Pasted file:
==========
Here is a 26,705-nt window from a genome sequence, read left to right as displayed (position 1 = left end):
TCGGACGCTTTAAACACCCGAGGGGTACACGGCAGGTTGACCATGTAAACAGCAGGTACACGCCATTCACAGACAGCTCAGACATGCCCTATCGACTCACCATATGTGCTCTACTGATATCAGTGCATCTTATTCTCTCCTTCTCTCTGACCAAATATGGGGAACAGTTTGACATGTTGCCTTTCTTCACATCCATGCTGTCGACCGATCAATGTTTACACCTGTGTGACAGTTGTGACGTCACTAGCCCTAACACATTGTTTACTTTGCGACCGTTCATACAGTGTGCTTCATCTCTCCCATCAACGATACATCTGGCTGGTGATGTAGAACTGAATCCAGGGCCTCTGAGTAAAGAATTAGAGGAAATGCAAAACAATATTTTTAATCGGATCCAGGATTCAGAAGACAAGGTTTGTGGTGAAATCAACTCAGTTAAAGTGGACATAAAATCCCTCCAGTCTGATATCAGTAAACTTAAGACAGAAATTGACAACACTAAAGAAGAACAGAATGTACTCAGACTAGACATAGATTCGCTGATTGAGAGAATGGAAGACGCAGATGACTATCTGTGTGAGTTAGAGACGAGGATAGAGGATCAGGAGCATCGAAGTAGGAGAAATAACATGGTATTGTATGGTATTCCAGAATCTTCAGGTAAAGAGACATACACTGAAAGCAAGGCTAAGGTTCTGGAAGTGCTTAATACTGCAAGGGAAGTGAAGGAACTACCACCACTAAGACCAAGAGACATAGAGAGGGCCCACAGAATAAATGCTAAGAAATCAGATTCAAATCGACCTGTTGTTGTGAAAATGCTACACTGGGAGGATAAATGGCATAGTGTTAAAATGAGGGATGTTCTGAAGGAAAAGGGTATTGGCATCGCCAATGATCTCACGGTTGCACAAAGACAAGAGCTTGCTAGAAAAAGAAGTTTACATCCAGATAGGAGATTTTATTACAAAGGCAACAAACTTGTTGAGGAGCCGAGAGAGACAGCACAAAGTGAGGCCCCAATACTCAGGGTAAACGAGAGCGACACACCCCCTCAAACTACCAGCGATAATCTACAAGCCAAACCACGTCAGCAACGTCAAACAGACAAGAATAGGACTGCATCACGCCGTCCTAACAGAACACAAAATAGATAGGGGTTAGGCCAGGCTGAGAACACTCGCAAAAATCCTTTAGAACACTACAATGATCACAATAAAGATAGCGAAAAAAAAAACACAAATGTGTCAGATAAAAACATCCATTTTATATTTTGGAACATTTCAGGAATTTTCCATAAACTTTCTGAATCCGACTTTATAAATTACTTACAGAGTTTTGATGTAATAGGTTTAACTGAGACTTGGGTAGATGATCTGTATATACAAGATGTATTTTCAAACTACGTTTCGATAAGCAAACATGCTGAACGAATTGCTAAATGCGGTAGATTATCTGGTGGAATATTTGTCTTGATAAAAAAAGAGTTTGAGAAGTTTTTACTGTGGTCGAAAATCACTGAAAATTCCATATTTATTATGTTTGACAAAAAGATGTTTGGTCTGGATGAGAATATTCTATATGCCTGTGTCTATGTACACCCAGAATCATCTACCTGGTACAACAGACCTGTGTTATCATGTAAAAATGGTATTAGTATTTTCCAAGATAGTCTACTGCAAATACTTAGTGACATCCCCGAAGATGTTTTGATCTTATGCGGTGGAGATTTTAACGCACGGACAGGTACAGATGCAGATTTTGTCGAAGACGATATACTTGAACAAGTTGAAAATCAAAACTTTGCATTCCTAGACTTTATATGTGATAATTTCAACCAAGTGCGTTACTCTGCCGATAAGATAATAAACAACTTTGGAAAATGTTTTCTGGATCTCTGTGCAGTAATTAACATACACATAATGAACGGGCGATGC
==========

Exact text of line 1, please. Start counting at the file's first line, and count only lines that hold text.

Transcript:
Here is a 26,705-nt window from a genome sequence, read left to right as displayed (position 1 = left end):